Sri Lanka: focus on CEJ
The Center for Environmental Justice (CEJ) was formed in January 2004 and became a member of the Friends of the Earth federation in late 2008. CEJ strives to promote environmental good governance and environmental justice within the country. As the leading environmental law group in Sri Lanka, CEJ works as a public interest environmental organization to engage in environmental campaigning and legal advocacy nation-wide.
CEJ also uses its "Mihithalaya" Radio programme to "promote [the] rule of law" and "educat[e] people on the new environmental laws and how they can benefit from the laws and the court system." CEJ's lawyers and scientists respond to people's questions on the live program supported by the World Justice Project.
Hemantha hopes that its new membership status within the FoE network will "strengthen [its] positions" and help it "assist local communities and protect their rights in Sri Lanka."
CEJ's overall vision is "justice for all." It strives to "protect
the equal environmental rights of the people and promote ecological
sustainability by supporting ecologically sound community activities."
Some of its major objectives are:
- To sharpen the public debate on environmental justice and good governance
- To promote ecologically sustainable development and environmentally responsible communities
- To safeguard nature and people from environmentally & socially irresponsible activities and human rights violations
- To promote community participation in decision making on natural resource
- To promote Environmental Justice and equity through legal and other means
Since its founding, CEJ has filed many cases promoting the public's interest:
- The Genetically Modified Food Regulations Case forced the investigation of the availability of Genetically Modified/Engineered Food in the market
- The Coastal Conservation Case fought for the right of the public to have access to and to use and enjoy the country's coastal zones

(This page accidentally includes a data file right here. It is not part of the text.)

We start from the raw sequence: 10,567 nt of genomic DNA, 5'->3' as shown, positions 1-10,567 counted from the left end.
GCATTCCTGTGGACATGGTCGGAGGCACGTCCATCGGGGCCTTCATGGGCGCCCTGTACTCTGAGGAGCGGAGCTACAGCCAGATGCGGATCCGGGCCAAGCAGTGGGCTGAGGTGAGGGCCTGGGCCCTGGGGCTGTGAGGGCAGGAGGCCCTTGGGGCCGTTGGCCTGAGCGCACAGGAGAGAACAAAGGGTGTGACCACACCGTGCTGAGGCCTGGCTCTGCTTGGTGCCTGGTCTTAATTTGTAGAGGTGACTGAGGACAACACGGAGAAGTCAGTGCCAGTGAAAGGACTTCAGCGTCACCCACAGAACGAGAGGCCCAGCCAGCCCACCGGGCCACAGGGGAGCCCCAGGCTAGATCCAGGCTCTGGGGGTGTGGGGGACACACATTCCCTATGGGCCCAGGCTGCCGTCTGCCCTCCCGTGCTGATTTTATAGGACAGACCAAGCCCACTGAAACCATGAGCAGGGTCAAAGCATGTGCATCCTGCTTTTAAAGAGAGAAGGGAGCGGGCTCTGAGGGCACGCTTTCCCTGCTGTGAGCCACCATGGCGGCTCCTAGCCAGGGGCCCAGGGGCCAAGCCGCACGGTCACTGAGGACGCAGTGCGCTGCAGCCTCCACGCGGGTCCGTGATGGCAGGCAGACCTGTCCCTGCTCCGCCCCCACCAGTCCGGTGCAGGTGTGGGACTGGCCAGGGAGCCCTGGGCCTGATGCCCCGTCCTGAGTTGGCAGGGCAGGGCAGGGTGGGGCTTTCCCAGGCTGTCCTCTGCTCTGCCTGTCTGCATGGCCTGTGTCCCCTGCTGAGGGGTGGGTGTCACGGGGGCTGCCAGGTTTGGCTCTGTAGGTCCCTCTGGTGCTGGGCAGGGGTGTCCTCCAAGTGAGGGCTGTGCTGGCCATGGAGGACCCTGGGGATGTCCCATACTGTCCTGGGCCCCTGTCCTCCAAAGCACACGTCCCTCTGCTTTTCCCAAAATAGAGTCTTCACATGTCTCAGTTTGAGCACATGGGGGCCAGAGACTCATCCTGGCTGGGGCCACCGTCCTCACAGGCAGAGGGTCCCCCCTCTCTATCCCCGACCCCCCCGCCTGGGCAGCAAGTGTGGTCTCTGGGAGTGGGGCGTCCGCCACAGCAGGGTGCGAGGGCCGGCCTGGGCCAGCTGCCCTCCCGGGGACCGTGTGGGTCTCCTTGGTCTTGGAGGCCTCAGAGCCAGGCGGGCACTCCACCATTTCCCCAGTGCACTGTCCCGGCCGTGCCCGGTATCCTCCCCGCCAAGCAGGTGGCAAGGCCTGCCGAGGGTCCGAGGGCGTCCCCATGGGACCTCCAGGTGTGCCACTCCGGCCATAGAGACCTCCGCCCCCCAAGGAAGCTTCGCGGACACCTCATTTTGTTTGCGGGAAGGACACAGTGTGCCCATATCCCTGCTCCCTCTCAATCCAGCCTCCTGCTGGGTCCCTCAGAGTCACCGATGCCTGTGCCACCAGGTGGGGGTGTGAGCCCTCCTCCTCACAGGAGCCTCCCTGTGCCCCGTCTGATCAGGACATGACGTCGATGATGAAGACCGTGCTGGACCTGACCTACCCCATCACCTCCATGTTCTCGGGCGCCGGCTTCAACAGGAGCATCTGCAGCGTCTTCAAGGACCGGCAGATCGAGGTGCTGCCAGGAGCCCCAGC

- The Bundala Case pushed for a national policy and regulations to protect the country's wetlands
- The Sand Dunes Case sought to prevent the activities taking place in violation of the Provisions of Mines and Minerals Act taking place in the region of the Kalpitiya Peninsula
- The Deduru Oya Case fought for the end of unlawful sand mining
in the areas of Deduru Oya in the North Western Province which were
causing significant harm to the environment as well as to the local
- The Elephants' Policy Case pushed for the formulation of a National Policy for the Conservation of Wild Elephants in Sri Lanka
CEJ continues to fight for environmental justice and currently has several pending cases. They are currently working on GM food labeling, climate governance, fighting against water privatization and number of other issues.
Hemantha says that the biggest obstacle is the lack of environmental law enforcement within Sri Lanka. He hopes that in the future they are able to see "that all people equally share the environmental resources as well as burdens." He also hopes that in the next 20 years "everybody will understand the unequal distribution of environmental impacts and fight for justice."
Before founding CEJ, Hemantha was part of the Environmental Foundation Limited (EFL), a non-profit public interest law group whose mission is to promote conservation within Sri Lanka. While at EFL, he served as the environmental officer, senior environmental scientist and the executive director of the organization.
Currently, he is a member of the Environmental Law Alliance-Worldwide (ELAW), a network of public interest attorneys, scientists, and other advocates around the world.